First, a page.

Anti-Whalers Call for US Sanctions against Iceland


Anti-Whalers Call for US Sanctions against Iceland

Nineteen conservation and animal welfare groups, which are said to represent tens of millions of US citizens, called on the US Secretaries of Commerce and Interior to impose trade sanctions against Iceland for its commercial whaling on December 21.


Fin whale processing in Iceland. Photo by Páll Stefánsson.

A petition filed by the Whale and Dolphin Conservation Society (WDCS) on behalf of the ‘Whales Need US’ coalition and Species Survival Network, urged Secretaries Gary Locke and Ken Salazar to invoke US conservation legislation known as the Pelly Amendment against Iceland, a press release states.

In November, Locke sent a letter to Icelandic Minister of Fisheries Jón Bjarnason, criticizing Iceland’s whaling practices. In reaction to the letter, Bjarnason said he is prepared to exchange opinions with the American government on the matter.

The Pelly Amendment authorizes the president to impose trade sanctions against another country for “diminishing the effectiveness” of conservation agreements.

According to the anti-whaling campaigners, in Iceland’s case, that is the violation of the agreement with the International Whaling Commission (IWC), which bans commercial whaling, and the Convention on International Trade in Endangered Species of Wild Fauna and Flora (CITES), which prohibits international commercial trade in whale products.

Iceland resumed commercial whaling in 2006, catching 148 fin whales and more than 80 minkes in the 2010 whaling season.

Iceland’s export of whale products has also increased; in 2010, Iceland exported more than 800 tons of whale meat, blubber and oil to Japan, Norway and the Faroe Islands and made illegal shipments of whale products to Latvia and Belarus, the anti-whalers claim.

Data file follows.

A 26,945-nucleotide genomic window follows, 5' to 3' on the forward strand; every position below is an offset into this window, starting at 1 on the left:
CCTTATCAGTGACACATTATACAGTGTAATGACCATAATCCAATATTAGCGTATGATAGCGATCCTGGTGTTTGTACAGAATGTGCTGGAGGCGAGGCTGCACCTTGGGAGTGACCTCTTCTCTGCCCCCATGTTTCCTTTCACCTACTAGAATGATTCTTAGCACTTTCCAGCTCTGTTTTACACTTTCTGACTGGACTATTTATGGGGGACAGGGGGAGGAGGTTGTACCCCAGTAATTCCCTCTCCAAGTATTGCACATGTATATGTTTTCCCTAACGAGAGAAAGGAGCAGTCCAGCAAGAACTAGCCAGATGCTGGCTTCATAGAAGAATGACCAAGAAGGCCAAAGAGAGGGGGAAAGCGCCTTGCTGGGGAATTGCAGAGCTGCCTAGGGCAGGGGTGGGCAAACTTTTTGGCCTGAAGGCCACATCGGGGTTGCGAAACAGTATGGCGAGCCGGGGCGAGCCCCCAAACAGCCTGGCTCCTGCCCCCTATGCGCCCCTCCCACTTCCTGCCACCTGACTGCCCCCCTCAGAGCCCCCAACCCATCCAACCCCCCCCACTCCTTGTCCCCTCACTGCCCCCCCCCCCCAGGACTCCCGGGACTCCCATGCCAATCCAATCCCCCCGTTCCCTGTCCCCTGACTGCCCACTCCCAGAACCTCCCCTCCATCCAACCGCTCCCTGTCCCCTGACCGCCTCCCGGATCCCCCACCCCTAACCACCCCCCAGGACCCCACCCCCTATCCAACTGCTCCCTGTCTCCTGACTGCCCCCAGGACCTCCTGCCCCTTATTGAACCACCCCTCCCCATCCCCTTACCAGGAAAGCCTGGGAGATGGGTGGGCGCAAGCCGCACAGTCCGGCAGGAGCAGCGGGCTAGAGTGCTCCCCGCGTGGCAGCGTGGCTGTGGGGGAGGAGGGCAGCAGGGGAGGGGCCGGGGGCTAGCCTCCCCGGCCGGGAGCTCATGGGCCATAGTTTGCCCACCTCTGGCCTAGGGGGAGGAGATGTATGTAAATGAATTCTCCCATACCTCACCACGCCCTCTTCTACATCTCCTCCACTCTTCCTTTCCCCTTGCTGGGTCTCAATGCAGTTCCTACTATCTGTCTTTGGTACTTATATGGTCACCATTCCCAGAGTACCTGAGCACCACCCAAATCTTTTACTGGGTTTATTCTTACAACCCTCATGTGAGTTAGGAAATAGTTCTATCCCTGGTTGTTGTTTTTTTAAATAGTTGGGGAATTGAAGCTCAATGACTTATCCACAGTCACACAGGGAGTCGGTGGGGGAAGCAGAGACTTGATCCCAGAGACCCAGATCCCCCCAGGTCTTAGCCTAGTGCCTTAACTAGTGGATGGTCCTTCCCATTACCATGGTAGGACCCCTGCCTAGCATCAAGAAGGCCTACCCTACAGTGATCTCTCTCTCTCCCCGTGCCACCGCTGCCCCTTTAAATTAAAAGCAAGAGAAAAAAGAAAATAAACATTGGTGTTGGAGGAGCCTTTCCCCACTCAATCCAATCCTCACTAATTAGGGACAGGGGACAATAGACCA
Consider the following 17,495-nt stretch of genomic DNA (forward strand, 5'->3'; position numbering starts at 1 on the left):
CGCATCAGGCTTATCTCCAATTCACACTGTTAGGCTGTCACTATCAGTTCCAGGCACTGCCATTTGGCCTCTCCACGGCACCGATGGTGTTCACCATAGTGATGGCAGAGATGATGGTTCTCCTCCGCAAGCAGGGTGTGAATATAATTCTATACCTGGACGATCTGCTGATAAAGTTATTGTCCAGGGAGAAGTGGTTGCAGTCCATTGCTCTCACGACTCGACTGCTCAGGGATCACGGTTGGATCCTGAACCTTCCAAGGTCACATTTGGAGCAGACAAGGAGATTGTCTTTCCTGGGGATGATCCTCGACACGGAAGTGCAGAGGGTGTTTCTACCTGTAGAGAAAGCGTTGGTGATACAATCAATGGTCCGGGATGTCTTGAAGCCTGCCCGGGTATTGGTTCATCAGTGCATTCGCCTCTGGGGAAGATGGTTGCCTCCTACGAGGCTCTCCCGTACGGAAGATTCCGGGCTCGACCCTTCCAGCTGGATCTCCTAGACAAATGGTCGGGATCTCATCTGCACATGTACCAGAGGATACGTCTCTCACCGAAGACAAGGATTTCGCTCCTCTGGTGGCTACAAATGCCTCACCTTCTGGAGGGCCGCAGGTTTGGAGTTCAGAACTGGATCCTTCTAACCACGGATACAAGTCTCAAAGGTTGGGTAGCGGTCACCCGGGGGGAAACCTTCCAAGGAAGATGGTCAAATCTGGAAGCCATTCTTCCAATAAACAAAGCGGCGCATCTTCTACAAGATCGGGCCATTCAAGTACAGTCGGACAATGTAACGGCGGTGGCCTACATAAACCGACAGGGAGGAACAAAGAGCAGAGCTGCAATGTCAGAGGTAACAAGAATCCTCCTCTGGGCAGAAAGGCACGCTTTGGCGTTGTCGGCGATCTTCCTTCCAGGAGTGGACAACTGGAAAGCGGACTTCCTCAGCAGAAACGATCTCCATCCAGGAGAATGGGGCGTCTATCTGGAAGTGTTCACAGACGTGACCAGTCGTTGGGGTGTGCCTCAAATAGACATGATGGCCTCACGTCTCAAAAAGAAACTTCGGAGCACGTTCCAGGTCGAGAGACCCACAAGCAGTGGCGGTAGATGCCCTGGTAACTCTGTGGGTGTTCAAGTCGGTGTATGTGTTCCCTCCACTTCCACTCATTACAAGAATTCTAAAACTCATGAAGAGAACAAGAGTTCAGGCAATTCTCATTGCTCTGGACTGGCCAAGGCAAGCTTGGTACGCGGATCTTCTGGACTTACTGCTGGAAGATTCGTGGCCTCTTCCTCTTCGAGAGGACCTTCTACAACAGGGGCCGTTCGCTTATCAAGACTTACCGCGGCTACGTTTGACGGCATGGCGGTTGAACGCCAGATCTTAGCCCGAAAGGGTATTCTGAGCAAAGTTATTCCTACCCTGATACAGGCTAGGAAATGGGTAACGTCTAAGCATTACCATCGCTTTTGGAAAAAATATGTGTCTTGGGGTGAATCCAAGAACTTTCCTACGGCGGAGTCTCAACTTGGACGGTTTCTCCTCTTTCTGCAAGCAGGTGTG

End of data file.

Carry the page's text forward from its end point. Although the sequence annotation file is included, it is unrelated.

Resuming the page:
They state that the Obama administration is taking a fresh look at Iceland’s renegade whaling and trade, indicating recently that it is “evaluating potential responses”.

“We applaud the US for recognizing that more must be done to stop this senseless killing,” said D.J. Schubert, wildlife biologist for the Animal Welfare Institute. “This petition provides the government with the evidence it needs to act urgently and decisively to impose significantly stronger measures against Iceland and its whaling industry.”

The conservation and welfare groups have identified specific Icelandic companies as potential targets for trade sanctions; these include major seafood industry players that are directly tied to Iceland’s whaling industry.

“Iceland’s approach to whaling is guided by responsibility and sustainability. The fin whales caught in recent years are not an endangered species, contrary to what is repeatedly being implied. Annual catch figures of fin and minke whales are less than 1 percent of the estimated stock size,” stated Sigurdur Sveinn Sverrisson, information officer at the Federation of Icelandic Fishing Vessel Owners (LÍÚ), in response to the anti-whaling actions.

“Both stocks are considered to be close to pre-exploitation levels and estimated sustainable annual catch levels are 200 and 400 fin and minke whales respectively. Catch quotas are in full compliance with scientific advice,” he added.

According to information from LÍÚ, at the time of the re-entry of Iceland into the International Whaling Commission (IWC), Iceland made a reservation with respect to the “so-called moratorium” on commercial whaling.

As a part of the reservation, Iceland committed itself not to authorize commercial whaling before 2006. Thereafter such whaling would not be authorized while progress was being made in negotiations regarding the IWC’s Revised Management Scheme (RMS), a management framework for sustainable whaling.

At the IWC’s (International Whaling Commission) Annual Meeting in 2005 Iceland warned that no progress was being made in the RMS discussions. No objection was raised at the Annual Meeting to Iceland’s statement.

At IWC Annual Meeting in 2006, Iceland’s understanding was reconfirmed as the IWC generally agreed that talks on an RMS had reached an impasse. Therefore, the two limitations attached to Iceland’s reservation with respect to the moratorium no longer apply.

Accordingly, Iceland’s reservation is now in effect and Iceland has the legal right to resume sustainable whaling. This puts Iceland in the same position as other IWC members that are not bound by the so-called moratorium, such as Norway.

Click here to read more about whaling in Iceland.

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